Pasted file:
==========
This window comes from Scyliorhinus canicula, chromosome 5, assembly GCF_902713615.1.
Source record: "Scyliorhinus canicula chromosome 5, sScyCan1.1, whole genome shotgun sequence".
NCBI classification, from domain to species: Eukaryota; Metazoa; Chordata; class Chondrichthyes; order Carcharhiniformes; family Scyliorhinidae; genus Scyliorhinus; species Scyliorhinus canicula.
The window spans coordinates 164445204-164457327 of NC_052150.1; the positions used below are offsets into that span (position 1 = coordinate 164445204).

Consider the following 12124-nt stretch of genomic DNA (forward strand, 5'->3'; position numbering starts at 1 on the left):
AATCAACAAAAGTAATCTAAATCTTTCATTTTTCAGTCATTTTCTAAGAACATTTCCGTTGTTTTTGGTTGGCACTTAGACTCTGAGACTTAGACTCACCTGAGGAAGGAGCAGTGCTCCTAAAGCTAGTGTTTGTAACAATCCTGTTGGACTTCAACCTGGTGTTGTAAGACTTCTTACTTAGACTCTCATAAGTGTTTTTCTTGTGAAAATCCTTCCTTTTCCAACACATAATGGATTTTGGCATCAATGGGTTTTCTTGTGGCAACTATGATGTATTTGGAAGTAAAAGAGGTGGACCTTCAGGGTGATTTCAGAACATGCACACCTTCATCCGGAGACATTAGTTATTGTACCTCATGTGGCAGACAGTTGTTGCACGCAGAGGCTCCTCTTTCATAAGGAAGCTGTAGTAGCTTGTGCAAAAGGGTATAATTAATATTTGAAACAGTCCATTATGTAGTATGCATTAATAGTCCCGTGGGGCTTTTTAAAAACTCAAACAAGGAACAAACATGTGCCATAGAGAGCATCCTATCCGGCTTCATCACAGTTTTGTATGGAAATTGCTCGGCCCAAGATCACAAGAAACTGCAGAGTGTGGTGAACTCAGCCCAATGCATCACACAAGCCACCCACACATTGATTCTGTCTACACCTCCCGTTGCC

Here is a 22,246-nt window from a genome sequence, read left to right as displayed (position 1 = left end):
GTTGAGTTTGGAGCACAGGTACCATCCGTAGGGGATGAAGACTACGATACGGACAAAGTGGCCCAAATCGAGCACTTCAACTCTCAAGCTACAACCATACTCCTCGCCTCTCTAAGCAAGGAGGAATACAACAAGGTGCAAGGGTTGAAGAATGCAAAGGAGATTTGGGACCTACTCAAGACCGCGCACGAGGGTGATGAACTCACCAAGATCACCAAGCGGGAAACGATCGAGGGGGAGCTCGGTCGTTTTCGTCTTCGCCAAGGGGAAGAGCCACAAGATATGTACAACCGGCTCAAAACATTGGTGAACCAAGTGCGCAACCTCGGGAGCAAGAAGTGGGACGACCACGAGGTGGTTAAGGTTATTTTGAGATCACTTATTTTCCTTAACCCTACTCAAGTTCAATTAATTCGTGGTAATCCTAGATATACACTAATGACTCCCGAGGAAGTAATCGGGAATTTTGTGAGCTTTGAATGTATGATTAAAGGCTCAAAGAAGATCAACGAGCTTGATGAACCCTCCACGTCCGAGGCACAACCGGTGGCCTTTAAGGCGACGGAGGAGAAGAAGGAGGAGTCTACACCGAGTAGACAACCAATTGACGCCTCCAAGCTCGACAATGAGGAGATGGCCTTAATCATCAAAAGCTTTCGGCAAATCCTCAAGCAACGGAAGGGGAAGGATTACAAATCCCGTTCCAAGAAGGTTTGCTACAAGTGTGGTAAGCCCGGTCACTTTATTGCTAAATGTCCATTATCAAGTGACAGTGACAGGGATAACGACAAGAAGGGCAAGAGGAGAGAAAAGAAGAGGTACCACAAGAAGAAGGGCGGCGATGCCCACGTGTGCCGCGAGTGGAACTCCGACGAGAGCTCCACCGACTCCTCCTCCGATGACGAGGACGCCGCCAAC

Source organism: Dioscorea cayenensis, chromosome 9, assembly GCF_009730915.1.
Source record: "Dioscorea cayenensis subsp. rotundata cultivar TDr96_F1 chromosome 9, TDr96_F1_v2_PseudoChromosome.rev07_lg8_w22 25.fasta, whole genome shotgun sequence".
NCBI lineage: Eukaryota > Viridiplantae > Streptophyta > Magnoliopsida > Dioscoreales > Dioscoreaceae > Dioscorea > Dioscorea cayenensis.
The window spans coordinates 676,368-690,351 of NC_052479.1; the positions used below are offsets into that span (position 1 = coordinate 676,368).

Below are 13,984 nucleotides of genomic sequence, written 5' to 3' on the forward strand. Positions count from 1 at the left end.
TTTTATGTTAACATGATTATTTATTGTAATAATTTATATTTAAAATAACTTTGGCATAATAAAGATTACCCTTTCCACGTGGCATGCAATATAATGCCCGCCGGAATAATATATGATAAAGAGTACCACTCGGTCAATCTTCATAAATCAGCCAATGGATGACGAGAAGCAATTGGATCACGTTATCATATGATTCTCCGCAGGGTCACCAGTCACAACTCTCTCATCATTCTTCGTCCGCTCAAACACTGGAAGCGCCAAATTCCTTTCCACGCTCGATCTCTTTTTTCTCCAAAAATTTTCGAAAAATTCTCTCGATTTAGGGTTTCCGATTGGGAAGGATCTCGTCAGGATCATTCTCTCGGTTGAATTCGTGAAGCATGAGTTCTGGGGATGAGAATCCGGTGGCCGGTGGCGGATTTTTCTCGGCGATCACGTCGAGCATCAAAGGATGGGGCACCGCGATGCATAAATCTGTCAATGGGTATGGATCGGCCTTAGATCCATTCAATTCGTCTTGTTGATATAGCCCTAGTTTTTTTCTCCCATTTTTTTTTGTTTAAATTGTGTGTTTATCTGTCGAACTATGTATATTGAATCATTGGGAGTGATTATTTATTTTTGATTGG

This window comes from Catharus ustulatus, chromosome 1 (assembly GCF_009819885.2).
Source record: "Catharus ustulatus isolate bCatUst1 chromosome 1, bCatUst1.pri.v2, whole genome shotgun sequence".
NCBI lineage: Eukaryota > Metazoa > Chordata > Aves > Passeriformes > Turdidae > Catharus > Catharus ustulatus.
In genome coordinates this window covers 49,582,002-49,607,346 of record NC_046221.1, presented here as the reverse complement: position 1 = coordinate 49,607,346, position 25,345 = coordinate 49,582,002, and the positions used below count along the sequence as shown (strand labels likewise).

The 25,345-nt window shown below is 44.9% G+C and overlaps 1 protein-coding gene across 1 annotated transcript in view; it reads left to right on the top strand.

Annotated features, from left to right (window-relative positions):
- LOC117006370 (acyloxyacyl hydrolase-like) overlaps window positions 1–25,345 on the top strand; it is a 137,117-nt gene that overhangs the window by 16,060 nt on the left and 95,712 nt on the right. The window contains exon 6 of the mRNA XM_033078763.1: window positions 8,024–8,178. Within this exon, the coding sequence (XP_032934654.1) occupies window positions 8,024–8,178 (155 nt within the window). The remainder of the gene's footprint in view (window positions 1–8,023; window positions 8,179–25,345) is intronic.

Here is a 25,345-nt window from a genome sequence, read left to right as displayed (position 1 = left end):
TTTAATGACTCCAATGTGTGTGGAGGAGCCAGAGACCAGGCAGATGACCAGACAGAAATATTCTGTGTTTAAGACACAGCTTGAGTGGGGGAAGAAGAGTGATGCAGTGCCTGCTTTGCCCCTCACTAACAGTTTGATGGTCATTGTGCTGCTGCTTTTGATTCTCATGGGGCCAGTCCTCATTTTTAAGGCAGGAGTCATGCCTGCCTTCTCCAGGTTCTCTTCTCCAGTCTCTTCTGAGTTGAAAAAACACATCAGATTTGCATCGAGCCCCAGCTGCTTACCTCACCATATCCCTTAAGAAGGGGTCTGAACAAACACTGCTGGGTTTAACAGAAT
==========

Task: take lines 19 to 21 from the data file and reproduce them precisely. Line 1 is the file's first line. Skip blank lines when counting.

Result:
The 25,345-nt window shown below is 44.9% G+C and overlaps 1 protein-coding gene across 1 annotated transcript in view; it reads left to right on the top strand.

Annotated features, from left to right (window-relative positions):
- LOC117006370 (acyloxyacyl hydrolase-like) overlaps window positions 1–25,345 on the top strand; it is a 137,117-nt gene that overhangs the window by 16,060 nt on the left and 95,712 nt on the right. The window contains exon 6 of the mRNA XM_033078763.1: window positions 8,024–8,178. Within this exon, the coding sequence (XP_032934654.1) occupies window positions 8,024–8,178 (155 nt within the window). The remainder of the gene's footprint in view (window positions 1–8,023; window positions 8,179–25,345) is intronic.